A true story of mur­der among the su­per-rich

Glen­coe-raised au­thor re­counts a story from his Con­necti­cut home

Chicago Tribune (Sunday) - - A+E - Rick Ko­gan rko­[email protected]­bune.com

end on May 24, 2019, with the dis­ap­pear­ance of Jen­nifer and, not quite soon enough for many, the Jan. 7, 2020, ar­rest of Fo­tis, charged with her mur­der, even though there was no body.

“Nat­u­rally this story got a lot of at­ten­tion here, in the lo­cal pa­pers and tele­vi­sion and the in­ter­net,” Co­hen says.

He gives tremen­dous credit to lo­cal news­pa­pers for help­ing him form the foun­da­tion of his re­search. But it was when he was able to get ac­cess to the lengthy and de­tailed ar­rest war­rant is­sued for Fo­tis that Co­hen re­al­ized he had the stuff of a larger story.

“There was so much in there that had not been re­ported, so many de­tails,” he says. “Still, this was prob­a­bly the hard­est writ­ing I’ve ever had to do.

“As I was deep into the writ­ing of one piece, I was fin­ish­ing the pre­vi­ous one, try­ing to de­ter­mine how to get read­ers to come back to the story. I of­ten had the feel­ing that I was writ­ing on a stage be­cause the feed­back from read­ers was so im­me­di­ate.”

In our short-at­ten­tion-span jour­nal­ism era, find­ing a home for long sto­ries is no easy task. But Co­hen had a re­la­tion­ship with a new pub­li­ca­tion called Air Mail that al­lowed for, was even ea­ger for, what would even­tu­ally be his 22,000-word se­ries.

Self-de­scribed as a “mo­bile­first dig­i­tal weekly that un­folds like the bet­ter week­end edi­tions of your fa­vorite news­pa­pers,” it is the cre­ation of Gray­don Carter, who was once and for many years the ed­i­tor-in-chief of Van­ity Fair magazine. For­mally launched in July, it is staffed by many of Carter’s former col­leagues, edi­tors and writ­ers. One of them is Co­hen, with the ti­tle of Ed­i­tor at Large.

“When he was start­ing the magazine, Gray­don and I talked about my writ­ing for it,” says Co­hen, who was born and raised in Glen­coe and now lives in Con­necti­cut.

He is a pro, hav­ing writ­ten for mag­a­zines for decades, most re­cently writ­ing a monthly col­umn on con­spir­a­cies for the Paris Re­view.

Co­hen is the wildly pro­lific au­thor of many books, in­clud­ing “Tough Jews: Fa­thers, Sons, and Gang­ster Dreams,” and “The Avengers: A Jewish War Story”; “Sweet and Low: A Fam­ily Story,” about the de­vel­op­ment of the pop­u­lar sweet­ener by his ma­ter­nal grand­fa­ther; coau­thor of pro­ducer and deal-maker Jerry Wein­traub’s au­to­bi­og­ra­phy “When I Stop Talk­ing, You’ll Know I’m Dead”; “Mon­sters: The 1985 Chicago Bears and the Wild Heart of Foot­ball” and “The Chicago Cubs: Story of a Curse”; “The Sun & the Moon & the Rolling Stones” and “The Record Men: The Chess Brothers and the Birth of Rock & Roll.”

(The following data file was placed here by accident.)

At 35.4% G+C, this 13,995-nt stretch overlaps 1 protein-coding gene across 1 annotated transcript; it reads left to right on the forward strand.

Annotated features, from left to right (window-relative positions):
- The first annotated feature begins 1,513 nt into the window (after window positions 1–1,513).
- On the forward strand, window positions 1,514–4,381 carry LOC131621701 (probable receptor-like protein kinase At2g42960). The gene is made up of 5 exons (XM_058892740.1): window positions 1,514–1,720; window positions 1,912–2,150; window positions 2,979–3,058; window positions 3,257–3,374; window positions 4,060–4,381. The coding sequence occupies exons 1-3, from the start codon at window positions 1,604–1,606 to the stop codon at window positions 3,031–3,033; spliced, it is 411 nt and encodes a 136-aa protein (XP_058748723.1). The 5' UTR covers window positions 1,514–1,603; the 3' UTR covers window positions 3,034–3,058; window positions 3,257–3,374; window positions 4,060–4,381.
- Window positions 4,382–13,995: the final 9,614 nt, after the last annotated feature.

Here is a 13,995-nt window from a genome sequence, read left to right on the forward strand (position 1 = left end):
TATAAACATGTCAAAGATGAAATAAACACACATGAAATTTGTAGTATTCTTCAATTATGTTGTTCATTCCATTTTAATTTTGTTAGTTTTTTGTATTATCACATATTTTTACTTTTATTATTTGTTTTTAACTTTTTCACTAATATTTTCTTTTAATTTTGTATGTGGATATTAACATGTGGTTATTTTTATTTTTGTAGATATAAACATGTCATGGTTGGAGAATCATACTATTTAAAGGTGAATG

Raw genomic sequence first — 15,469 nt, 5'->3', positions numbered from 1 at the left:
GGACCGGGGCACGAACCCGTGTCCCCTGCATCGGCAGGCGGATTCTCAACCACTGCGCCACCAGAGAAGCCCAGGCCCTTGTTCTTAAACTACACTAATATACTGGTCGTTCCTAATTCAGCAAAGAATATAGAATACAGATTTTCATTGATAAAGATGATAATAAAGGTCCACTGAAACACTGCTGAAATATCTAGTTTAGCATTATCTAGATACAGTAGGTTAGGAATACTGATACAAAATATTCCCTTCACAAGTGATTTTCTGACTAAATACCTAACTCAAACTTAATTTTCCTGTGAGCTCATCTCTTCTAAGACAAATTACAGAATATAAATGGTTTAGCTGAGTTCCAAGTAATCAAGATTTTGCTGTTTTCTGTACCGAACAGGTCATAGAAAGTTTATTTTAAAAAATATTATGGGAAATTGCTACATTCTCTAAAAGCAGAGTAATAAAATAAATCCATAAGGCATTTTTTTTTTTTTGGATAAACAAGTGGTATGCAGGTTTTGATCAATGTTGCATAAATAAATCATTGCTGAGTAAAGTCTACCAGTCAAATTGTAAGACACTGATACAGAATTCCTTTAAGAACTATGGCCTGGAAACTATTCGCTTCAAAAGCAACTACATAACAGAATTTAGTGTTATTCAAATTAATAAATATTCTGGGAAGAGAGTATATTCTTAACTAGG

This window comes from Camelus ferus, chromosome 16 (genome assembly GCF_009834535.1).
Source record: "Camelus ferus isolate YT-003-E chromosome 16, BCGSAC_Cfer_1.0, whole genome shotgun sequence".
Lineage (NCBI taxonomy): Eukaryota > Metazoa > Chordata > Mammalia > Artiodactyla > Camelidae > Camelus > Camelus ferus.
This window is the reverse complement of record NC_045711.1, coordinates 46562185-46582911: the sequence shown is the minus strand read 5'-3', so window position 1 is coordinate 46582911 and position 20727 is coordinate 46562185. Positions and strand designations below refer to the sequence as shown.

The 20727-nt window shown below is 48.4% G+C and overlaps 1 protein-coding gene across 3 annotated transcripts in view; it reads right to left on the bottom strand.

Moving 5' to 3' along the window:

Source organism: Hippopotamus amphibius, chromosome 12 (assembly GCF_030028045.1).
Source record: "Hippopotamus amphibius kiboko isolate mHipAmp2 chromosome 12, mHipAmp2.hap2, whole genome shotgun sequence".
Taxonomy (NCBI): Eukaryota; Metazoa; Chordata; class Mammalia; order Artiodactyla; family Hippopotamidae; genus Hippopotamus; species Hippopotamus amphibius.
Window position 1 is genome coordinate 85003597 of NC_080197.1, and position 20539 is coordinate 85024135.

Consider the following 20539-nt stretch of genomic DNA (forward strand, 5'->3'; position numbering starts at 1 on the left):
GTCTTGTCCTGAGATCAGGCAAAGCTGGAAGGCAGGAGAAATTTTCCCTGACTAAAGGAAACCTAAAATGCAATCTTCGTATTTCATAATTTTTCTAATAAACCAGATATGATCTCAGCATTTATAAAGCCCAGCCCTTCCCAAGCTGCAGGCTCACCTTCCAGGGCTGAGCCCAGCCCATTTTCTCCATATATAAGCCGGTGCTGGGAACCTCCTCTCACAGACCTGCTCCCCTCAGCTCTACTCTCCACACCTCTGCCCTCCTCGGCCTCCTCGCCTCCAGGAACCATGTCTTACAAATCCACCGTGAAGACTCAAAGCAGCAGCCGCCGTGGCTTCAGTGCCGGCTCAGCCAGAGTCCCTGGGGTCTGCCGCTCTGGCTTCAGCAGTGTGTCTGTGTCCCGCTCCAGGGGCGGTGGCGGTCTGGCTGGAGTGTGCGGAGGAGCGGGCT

His lat­est book, “The Last Pi­rate of New York: A Ghost Shop, a Killer and the Birth of a Gang­ster Na­tion” was pub­lished in 2019 and soon to be re­leased in pa­per­back.

He knows a good story when he sees one and this one was right in his own back­yard.

Co­hen is cor­rect when he writes, “There’s some­thing mes­mer­iz­ing about rich and su­per­rich peo­ple who go off the rails, with Fo­tis Du­los be­ing a prime ex­am­ple. They fas­ci­nate be­cause they make you re­al­ize that no amount of money or square footage can fix what’s wrong with some peo­ple.”

There was some­thing else, some­thing more per­sonal that drew him to this story.

“My fam­ily and I live near where this took place,” he says. “And Jen­nifer and I were roughly the same age, ran sort of in the same lit­er­ary cir­cles for a bit, surely knew some of the same peo­ple. Did I meet her? I don’t re­mem­ber, but I must have.”

It would be un­fair of me to give away too many de­tails, thus spoil­ing Co­hen’s force­ful nar­ra­tive and in­ci­sive so­cial ob­ser­va­tions. But there are sur­prises aplenty, as this in the fi­nal chap­ter of the se­ries, when Co­hen writes, “If Jen­nifer had a weak­ness it was her taste in men. In her mid-20s, ac­cord­ing to sev­eral friends, she had flings with fu­ture #MeToo ne’er-dow­ells Char­lie Rose and Matt Lauer.”

“As the se­ries be­gan to be pub­lished, I started to hear from peo­ple who had known Jen­nifer and wanted to share in­for­ma­tion, in part to see that she was treated justly,” Co­hen says. “They were all so help­ful.”

Co­hen and his wife Jes­sica, an at­tor­ney, are busy with the de­mands of with four boys, aged 16, 14, 12 and 4.

“I will try to get some work done in the morn­ings and then it’s all about the kids,” he says. “We do school work and maybe go out­side and take hikes.”

In the morn­ing Co­hen’s phone has been ring­ing with calls from pub­lish­ers in­ter­ested in hav­ing him ex­pand the Air Mail se­ries into a book. In the evenings, he and his el­dest son are read­ing to­gether the Tru­man Capote true-crime mas­ter­piece “In Cold Blood.”

“In a sense I con­tinue to grap­ple with the mys­tery to evil,” he says.

JOSE M. OSORIO/CHICAGO TRI­BUNE

Au­thor Rich Co­hen, here near the Chicago Wa­ter Tower in Chicago in 2013, has writ­ten a se­ries for Air Mail magazine ti­tled “Mur­der in Fair­field County.”

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